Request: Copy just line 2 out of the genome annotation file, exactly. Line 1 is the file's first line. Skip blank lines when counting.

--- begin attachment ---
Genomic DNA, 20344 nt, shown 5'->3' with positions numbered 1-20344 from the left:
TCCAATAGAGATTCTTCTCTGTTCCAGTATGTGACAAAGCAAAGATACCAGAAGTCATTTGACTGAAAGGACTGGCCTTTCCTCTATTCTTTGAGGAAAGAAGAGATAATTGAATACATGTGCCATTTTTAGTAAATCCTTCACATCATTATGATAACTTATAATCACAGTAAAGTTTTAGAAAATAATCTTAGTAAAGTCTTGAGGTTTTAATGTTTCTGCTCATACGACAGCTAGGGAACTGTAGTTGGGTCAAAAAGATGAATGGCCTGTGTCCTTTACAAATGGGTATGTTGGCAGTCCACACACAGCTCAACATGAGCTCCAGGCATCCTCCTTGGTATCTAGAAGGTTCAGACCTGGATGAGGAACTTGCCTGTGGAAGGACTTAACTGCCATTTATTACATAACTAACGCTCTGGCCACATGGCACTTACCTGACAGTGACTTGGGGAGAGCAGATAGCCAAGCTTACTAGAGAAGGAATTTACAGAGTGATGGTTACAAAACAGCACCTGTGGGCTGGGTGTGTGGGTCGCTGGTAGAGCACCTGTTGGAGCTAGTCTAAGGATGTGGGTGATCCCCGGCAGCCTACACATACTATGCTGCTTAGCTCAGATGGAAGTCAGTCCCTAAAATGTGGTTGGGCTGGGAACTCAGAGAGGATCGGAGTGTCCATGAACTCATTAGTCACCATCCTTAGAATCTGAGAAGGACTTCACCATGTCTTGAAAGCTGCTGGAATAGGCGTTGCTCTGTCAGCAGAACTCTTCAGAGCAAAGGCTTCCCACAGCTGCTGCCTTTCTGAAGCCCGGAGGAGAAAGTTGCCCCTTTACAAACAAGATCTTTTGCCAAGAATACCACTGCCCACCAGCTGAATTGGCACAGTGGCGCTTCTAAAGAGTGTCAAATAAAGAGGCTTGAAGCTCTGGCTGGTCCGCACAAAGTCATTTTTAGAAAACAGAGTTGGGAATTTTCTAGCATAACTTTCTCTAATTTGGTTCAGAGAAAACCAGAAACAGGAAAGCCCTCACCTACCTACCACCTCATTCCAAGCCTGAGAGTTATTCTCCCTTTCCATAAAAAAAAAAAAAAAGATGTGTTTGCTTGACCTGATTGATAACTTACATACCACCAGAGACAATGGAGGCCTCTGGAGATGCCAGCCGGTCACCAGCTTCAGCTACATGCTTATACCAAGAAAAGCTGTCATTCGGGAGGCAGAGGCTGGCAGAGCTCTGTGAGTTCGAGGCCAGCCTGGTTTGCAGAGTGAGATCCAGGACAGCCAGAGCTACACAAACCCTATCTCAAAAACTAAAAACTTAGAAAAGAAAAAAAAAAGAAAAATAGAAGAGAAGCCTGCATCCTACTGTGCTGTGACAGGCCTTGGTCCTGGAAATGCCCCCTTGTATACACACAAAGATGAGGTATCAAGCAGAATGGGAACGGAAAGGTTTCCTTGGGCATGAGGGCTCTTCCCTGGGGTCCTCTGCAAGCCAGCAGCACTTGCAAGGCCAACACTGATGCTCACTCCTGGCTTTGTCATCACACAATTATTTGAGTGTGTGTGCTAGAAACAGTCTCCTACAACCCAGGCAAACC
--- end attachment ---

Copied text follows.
TCCAATAGAGATTCTTCTCTGTTCCAGTATGTGACAAAGCAAAGATACCAGAAGTCATTTGACTGAAAGGACTGGCCTTTCCTCTATTCTTTGAGGAAAGAAGAGATAATTGAATACATGTGCCATTTTTAGTAAATCCTTCACATCATTATGATAACTTATAATCACAGTAAAGTTTTAGAAAATAATCTTAGTAAAGTCTTGAGGTTTTAATGTTTCTGCTCATACGACAGCTAGGGAACTGTAGTTGGGTCAAAAAGATGAATGGCCTGTGTCCTTTACAAATGGGTATGTTGGCAGTCCACACACAGCTCAACATGAGCTCCAGGCATCCTCCTTGGTATCTAGAAGGTTCAGACCTGGATGAGGAACTTGCCTGTGGAAGGACTTAACTGCCATTTATTACATAACTAACGCTCTGGCCACATGGCACTTACCTGACAGTGACTTGGGGAGAGCAGATAGCCAAGCTTACTAGAGAAGGAATTTACAGAGTGATGGTTACAAAACAGCACCTGTGGGCTGGGTGTGTGGGTCGCTGGTAGAGCACCTGTTGGAGCTAGTCTAAGGATGTGGGTGATCCCCGGCAGCCTACACATACTATGCTGCTTAGCTCAGATGGAAGTCAGTCCCTAAAATGTGGTTGGGCTGGGAACTCAGAGAGGATCGGAGTGTCCATGAACTCATTAGTCACCATCCTTAGAATCTGAGAAGGACTTCACCATGTCTTGAAAGCTGCTGGAATAGGCGTTGCTCTGTCAGCAGAACTCTTCAGAGCAAAGGCTTCCCACAGCTGCTGCCTTTCTGAAGCCCGGAGGAGAAAGTTGCCCCTTTACAAACAAGATCTTTTGCCAAGAATACCACTGCCCACCAGCTGAATTGGCACAGTGGCGCTTCTAAAGAGTGTCAAATAAAGAGGCTTGAAGCTCTGGCTGGTCCGCACAAAGTCATTTTTAGAAAACAGAGTTGGGAATTTTCTAGCATAACTTTCTCTAATTTGGTTCAGAGAAAACCAGAAACAGGAAAGCCCTCACCTACCTACCACCTCATTCCAAGCCTGAGAGTTATTCTCCCTTTCCATAAAAAAAAAAAAAAAGATGTGTTTGCTTGACCTGATTGATAACTTACATACCACCAGAGACAATGGAGGCCTCTGGAGATGCCAGCCGGTCACCAGCTTCAGCTACATGCTTATACCAAGAAAAGCTGTCATTCGGGAGGCAGAGGCTGGCAGAGCTCTGTGAGTTCGAGGCCAGCCTGGTTTGCAGAGTGAGATCCAGGACAGCCAGAGCTACACAAACCCTATCTCAAAAACTAAAAACTTAGAAAAGAAAAAAAAAAGAAAAATAGAAGAGAAGCCTGCATCCTACTGTGCTGTGACAGGCCTTGGTCCTGGAAATGCCCCCTTGTATACACACAAAGATGAGGTATCAAGCAGAATGGGAACGGAAAGGTTTCCTTGGGCATGAGGGCTCTTCCCTGGGGTCCTCTGCAAGCCAGCAGCACTTGCAAGGCCAACACTGATGCTCACTCCTGGCTTTGTCATCACACAATTATTTGAGTGTGTGTGCTAGAAACAGTCTCCTACAACCCAGGCAAACC